James Whale, the elegant director of such classic horror films as"Frankenstein" and "The Bride of Frankenstein," was found at his Los Angeles mansion in 1957, dead of unnatural causes. Christopher Bram, whose social insight and wit have earned him comparisons to Henry James and Gore Vidal, explores the mystery of Whale's last days in this evocative and suspenseful work of fiction. Home from the hospital after a minor stroke, Whale becomes convinced that his time is nearly over. Increasingly confused and disoriented, he is overwhelmed by images from the past: his working-class childhood in Britain, lavish Hollywood premieres in the 1930s attended with a nervous lover, meeting Garbo, parties with Elsa Manchester, Charles Laughton, and Elizabeth Taylor, nightmares from his own movies. Handsome ex-marine Clayton Boone, an angry loner who is Whale's gardener, becomes the focus of a fantastic plot Whale devises to provide his life with the dramatic ending it deserves. Bram juxtaposes the worlds of two very different men, James Whale and Clayton Boone, deftly shifting between the complex mind of an English exile full of experience and sardonic humor, and that of an American whose attitude toward Whale moves from disgust to fascination to a final shock of disbelief. Suggesting influences as diverse as Sunset Boulevard and the works of Christopher Isherwood, Father of Frankenstein is a rich yet cutting look at fame, mortality, and hidden desire. Often praised for his singular take on history, culture, and sex, Bram has surpassed himself with this ingenious new novel.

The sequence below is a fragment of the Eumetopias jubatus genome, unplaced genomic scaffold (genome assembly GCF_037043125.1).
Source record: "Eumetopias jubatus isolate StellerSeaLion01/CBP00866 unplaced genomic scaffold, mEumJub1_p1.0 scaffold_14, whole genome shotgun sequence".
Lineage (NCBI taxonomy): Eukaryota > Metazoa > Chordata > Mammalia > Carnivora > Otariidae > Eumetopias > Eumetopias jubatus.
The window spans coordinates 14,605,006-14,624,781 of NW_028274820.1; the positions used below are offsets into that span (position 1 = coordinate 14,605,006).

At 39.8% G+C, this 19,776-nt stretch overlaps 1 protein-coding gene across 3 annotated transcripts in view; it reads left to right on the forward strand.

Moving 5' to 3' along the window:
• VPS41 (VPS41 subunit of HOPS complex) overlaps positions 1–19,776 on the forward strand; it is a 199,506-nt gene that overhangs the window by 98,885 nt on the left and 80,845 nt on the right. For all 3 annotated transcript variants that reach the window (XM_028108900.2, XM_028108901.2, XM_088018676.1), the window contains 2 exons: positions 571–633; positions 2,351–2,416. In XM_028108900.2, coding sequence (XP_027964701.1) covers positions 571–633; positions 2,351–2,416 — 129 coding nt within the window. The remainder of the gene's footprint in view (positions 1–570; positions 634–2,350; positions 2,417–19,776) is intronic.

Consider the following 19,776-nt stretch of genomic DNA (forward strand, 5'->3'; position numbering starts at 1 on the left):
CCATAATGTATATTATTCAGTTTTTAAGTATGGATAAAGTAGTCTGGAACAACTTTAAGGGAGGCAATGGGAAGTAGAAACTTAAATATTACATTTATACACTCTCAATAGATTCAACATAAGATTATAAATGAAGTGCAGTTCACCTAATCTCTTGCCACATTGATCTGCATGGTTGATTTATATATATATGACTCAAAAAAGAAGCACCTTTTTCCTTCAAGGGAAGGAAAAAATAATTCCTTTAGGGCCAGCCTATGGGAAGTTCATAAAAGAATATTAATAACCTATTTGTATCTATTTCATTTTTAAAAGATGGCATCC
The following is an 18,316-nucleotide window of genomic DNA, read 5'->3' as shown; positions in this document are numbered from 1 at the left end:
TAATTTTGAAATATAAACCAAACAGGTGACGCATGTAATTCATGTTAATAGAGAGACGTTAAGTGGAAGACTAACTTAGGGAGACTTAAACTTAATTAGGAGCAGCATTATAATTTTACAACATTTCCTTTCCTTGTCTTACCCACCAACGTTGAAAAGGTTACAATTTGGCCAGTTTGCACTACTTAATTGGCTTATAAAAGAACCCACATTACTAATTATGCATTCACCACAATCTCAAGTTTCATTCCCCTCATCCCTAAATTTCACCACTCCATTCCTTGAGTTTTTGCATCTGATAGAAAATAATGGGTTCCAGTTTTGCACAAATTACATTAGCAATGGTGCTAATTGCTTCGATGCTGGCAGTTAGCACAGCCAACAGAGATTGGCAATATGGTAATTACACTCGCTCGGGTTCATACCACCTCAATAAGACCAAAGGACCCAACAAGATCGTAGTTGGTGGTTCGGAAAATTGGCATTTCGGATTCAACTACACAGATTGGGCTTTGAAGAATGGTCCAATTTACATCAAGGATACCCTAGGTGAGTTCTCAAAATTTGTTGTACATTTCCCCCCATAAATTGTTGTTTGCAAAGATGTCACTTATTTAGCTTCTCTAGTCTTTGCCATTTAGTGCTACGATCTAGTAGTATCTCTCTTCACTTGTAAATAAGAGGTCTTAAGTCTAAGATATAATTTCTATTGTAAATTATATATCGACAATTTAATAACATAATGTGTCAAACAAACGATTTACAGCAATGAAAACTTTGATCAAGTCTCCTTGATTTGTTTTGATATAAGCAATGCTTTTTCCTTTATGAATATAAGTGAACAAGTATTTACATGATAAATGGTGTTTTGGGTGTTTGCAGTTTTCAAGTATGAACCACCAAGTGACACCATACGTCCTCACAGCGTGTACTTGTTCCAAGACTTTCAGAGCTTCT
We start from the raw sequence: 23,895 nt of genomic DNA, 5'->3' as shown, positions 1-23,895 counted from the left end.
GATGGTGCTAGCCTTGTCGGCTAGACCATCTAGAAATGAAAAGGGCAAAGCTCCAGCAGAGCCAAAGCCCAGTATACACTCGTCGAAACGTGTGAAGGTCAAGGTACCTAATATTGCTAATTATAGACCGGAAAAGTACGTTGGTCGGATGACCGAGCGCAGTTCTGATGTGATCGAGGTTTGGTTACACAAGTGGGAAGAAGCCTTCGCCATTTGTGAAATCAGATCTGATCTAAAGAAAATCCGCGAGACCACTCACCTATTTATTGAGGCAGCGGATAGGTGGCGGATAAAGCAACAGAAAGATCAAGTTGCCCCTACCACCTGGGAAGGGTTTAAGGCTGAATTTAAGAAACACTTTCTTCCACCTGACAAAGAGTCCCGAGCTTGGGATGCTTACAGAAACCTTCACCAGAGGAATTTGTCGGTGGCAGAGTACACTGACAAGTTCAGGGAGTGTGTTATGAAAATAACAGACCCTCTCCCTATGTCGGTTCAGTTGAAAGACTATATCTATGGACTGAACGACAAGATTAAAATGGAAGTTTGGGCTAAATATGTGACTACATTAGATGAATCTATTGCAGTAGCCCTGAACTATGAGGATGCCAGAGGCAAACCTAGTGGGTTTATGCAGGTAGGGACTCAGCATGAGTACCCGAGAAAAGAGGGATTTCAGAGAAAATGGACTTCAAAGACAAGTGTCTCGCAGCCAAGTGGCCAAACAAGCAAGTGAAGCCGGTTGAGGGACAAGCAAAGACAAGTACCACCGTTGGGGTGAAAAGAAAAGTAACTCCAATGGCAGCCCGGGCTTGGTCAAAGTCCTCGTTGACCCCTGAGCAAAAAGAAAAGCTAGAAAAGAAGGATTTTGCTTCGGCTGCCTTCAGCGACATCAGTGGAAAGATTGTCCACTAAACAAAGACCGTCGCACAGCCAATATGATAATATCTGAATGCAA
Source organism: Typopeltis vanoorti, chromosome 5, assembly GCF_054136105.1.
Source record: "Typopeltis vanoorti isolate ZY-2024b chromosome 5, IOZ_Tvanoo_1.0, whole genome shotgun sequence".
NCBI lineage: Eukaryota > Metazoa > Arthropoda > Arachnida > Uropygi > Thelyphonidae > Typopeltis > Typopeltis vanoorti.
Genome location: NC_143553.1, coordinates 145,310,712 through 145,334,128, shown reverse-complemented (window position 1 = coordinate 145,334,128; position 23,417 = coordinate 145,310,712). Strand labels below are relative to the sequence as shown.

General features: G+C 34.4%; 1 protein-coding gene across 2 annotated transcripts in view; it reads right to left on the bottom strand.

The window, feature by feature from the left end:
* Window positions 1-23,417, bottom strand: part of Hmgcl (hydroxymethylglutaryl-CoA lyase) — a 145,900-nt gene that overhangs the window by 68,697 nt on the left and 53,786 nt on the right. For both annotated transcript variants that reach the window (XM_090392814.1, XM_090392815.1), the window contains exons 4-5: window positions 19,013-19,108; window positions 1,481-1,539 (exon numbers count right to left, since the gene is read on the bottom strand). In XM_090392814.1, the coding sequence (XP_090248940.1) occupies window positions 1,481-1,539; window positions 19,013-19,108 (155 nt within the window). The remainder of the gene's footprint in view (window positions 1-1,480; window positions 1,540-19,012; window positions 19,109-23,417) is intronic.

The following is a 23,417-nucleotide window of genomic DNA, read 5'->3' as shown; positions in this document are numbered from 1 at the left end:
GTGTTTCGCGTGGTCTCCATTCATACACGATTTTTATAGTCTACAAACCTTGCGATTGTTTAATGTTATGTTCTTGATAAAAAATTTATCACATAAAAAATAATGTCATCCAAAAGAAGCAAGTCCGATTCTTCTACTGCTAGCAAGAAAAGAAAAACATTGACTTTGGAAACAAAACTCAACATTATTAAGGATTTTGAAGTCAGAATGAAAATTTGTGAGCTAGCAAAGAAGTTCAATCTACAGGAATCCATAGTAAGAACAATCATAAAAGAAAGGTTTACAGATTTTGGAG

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Editorial Reviews